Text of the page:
The House budget section dealing with municipal health care has drawn some serious flak from different quarters, with plenty of media and blog coverage The hand wringing centers around comparisons to Governor Walker’s legislation in Wisconsin, with cries of labor bashing in the air.
One constant that I have noticed in the criticism is the persistent failure of the critics to propose solutions, or to delve too deeply into the policy issues involved. Better to deal in generalities, and use sloganeering as a substitute when the fact sets do not support your argument.
So what are the arguments against the Deleo-Dempsey House bill?
1) It is wrong to modify collective bargaining rights, even when a policy goal of great importance will be achieved. The critics generally go on to give a wonderful historical perspective on the long history of collective bargaining in the United States. Quite frankly it is their strongest and best argument, but it stills falls woefully short. Usually the fact that the modification of collective bargaining rights brings municipal workers to where state employees are with regards to health care bargaining rights is not mentioned. And critics NEVER want to talk about the underlying economics.
2) The sanctity of the contract issue. Both management and labor periodically petition the Legislature for changes in the rules governing collective bargaining. Labor is currently petitioning the Legislature to change, outside of collective bargaining with management, their rights with regards to extending expired contracts beyond the statutorily allowed three years via so called evergreen clauses. Such a petition would modify management’s existing contractual rights under statute, and would be done outside of collective bargaining. The Legislature, as part of Transportation Reform, unilaterally modified the contracts of MBTA employees with regards to health care, and ending the 23 and out provision. Where were the critics on that one? Aside from the MBTA employees I did not hear the criticism that is being made today, although the contractual issues are identical.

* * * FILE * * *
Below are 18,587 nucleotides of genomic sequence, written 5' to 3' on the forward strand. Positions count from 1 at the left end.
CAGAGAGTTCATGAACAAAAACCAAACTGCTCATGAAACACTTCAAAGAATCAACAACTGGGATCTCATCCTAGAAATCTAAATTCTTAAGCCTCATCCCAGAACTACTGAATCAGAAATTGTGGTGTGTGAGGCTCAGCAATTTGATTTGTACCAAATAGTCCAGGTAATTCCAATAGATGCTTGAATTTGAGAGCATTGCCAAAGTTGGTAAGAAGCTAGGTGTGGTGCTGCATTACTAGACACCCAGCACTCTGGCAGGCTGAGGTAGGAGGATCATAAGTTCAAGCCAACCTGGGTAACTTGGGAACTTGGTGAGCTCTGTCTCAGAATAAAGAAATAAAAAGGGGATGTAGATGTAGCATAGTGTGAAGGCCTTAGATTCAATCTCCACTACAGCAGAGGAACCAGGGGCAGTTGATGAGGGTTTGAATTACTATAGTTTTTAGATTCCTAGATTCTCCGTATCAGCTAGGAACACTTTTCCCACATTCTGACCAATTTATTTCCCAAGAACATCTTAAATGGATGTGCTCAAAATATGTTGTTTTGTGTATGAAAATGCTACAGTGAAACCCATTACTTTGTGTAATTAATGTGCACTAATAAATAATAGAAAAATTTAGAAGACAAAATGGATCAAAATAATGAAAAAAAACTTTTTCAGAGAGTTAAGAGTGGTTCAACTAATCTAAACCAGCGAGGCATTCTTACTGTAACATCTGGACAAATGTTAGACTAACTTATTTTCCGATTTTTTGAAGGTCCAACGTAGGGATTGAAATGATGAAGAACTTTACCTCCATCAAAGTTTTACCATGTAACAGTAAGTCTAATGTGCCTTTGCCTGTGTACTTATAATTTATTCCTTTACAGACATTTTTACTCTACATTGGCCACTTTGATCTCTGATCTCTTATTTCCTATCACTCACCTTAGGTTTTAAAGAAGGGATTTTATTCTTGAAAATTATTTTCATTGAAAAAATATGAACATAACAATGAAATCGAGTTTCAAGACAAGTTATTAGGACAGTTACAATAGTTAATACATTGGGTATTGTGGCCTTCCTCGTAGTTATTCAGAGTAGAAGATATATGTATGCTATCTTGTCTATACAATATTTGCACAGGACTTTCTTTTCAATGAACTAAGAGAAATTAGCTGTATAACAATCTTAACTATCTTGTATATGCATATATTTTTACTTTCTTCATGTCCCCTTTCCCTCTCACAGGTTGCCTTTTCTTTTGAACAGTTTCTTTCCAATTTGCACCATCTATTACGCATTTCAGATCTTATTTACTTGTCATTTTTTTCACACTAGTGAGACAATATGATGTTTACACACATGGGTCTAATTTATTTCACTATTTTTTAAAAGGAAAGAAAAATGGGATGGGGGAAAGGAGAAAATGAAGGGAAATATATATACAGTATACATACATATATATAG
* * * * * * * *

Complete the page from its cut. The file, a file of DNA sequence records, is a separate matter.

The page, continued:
The critics generally admit that the House proposal will save big money for taxpayers, but say that those savings should not be achieved outside of collective bargaining. What they do not seem to want to talk about are the following issues.
1) Collective Bargaining has been in place and Unions have generally refused to make modifications through that process to adjust plans that are totally out of whack with economic realities. Yes, there are exceptions (Methuen being one of them) but by and large unions have lost this political fight in the House because of their own reluctance to modify health care provisions in bargaining agreements that are not sustainable in the current economy. The provisions of 150E, the State Law governing collective bargaining, makes it almost impossible to modify a benefit once it exists. Want to make changes through collective bargaining? Modify 150E to give management some additional rights to make changes AFTER the expiration of existing contracts. The Collective Bargaining deck is rigged currently to favor employees over management, and some changes that balance that out a bit would make the bargaining process more palatable.
2) Critics almost always avoid talking about the consequences for union employees that sticking to the status quo brings. The layoffs and decimation of local services to citizens are just shrugged off or not spoken about. Solutions offered? Almost never. The union amendment to the Dempsey budget proposal did not offer any real solutions. Why do such amendments fail to offer the financing necessary to fund the status quo? Why not simply fund the escalating costs of these benefits through the State budget if change to the benefit packages through legislation is anathema? Instead cuts to local aid are offered.
3) The legislation establishes a health care floor underneath which municipalities cannot go in municipal health care. That standard is the State GIC, which insures thousands of state employees. It is quality health care at prices that are appreciating at about half the rate of municipal plans. So when you see the misdirection offered that some regional plans are better than the GIC, or that the GIC should not be forced on employees simply remind those critics that the Legislation allows for local plans to stay in place, but that costs cannot exceed the GIC benchmarks.
Don’t be fooled by the arguments that try to shift our attention away from the important issues involved. The Dempsey legislation provides for first rate health care for municipal employees while allowing for cost reductions to taxpayers that will save union jobs and preserve local services to our citizens. Yes we should ALL be looking for ways to stop the unsustainable rise in overall health care costs, but until that day everyone must share in the sacrifices that we need to make to preserve government services and union jobs.